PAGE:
This was the list I played:
I think this deck was a good choice because it was a mix of fast clock and a ton of disruption, and the disruption is the kind that is good against any deck – you don’t need to know what they are playing to have Thoughtseize be effective, for example. Its creatures were also very big, which gave it the advantage in most other creature matches, as well as against mono red.
The other appealing point was the manabase – though it wasn’t nearly as good as I would have liked (too painful), it was still miles better than any other multicolored aggro could come up with, since you effectively play 12 Bosks. Now some individual card choices:
4 Treefolk Harbinger – Harbinger was the card I was most skeptical of, at first, but he ended up being about the best card in the deck. The main reason he is good is because we have a lot of cheap discard, which means we can curve Harbinger into Harbinger/disruption (which I like to refer to as “the combo”) into Doran, and the discard spells will make sure they cannot deal with it or kill you before you kill them. You can do some very degenerate things with him, and a hand of Murmuring Bosk, Treetop Village, Verdant Catacombs, Harbinger will kill them on turn four, on the play, without any other cards (t1 Harbinger, t2 Harbinger, Treetop, turn three Doran bash for six, turn four animate Treetop bash for 14). He also helps solve the problem of many disruption heavy/threat light draws, since he is basically eight (or eleven) power by himself when you are goldfishing.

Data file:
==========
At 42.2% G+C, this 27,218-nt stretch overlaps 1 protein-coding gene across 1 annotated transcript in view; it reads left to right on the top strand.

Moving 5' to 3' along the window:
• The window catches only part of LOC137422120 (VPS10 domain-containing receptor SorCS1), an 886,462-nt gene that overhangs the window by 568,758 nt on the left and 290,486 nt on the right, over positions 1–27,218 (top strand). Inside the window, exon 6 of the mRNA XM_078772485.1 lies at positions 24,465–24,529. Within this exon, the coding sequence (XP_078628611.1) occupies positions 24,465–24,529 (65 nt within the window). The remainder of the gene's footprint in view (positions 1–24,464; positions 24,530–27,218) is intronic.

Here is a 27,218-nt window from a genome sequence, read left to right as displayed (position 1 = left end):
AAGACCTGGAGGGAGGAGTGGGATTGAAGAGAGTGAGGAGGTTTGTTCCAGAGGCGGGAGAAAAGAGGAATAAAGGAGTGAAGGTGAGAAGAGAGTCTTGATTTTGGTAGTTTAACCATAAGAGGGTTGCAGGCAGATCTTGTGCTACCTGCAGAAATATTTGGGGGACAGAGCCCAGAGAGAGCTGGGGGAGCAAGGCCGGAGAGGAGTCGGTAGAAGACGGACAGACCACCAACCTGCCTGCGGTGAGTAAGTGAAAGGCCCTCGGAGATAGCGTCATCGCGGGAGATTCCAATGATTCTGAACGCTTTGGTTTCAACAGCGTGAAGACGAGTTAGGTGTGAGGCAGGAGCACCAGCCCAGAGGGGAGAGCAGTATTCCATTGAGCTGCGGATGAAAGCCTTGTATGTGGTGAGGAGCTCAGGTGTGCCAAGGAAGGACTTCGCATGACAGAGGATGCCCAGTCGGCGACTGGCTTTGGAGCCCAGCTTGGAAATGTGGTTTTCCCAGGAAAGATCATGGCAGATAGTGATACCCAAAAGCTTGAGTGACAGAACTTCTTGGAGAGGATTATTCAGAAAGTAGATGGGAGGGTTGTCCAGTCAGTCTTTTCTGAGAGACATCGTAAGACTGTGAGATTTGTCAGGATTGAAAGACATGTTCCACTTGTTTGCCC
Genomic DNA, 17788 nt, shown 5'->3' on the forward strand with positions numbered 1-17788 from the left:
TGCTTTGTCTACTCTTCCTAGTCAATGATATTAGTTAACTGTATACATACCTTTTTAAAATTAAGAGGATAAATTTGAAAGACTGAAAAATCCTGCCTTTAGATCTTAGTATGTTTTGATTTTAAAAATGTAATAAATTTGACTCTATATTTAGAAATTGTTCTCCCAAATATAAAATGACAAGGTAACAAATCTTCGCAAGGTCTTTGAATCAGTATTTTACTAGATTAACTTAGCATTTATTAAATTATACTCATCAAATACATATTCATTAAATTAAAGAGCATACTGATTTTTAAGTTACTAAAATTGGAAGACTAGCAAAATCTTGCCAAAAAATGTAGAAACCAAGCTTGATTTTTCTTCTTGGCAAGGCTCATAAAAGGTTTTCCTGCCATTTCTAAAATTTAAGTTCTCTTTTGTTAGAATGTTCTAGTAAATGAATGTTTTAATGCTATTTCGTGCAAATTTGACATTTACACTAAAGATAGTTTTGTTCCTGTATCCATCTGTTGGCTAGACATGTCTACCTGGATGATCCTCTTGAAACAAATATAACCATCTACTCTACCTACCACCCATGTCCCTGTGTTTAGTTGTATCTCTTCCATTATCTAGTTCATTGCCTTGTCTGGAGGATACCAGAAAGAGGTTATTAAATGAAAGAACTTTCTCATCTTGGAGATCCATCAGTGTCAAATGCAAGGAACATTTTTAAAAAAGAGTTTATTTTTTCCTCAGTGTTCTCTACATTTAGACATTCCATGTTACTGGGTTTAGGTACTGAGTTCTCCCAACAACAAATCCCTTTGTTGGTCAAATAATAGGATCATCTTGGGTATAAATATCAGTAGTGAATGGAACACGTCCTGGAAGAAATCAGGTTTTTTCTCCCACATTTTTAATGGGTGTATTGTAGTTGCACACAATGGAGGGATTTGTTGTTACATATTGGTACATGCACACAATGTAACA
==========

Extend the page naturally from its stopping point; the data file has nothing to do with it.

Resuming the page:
4 Tarmogoyf: When I first began building lists for this format, most green decks had the default 4 Tarmogoyfs. Then I started liking them less and less – the GR Scapeshift deck, for example, could hardly get him bigger than ½ on the first attack, and 2/3 is pretty much as good as it gets. In the end, I just cut Tarmogoyf from all my decks. In this deck, though, he was very good, because Thoughtseize and Duress usually double pump him by themselves, and we have 8 fetches and also a Nameless.
3 Loam Lion: Nothing special, just a Kird Ape that hits for three with Doran in play. There are not many ways to cast him on turn one – 10 Treefolks and 12 Bosks, plus a Caves of Koilos, which amounts to 51.35% chance to cast him on the play and 54.2% on the draw (ok, I totally made those up, but I would guess it should be around 50% chance that you can play your Loam Lion if you have it in your opening hand), but even if you don’t play him on turn one he is a fine turn two play with one of your other 11 one-drops. Some people played four, I think three was a fine number.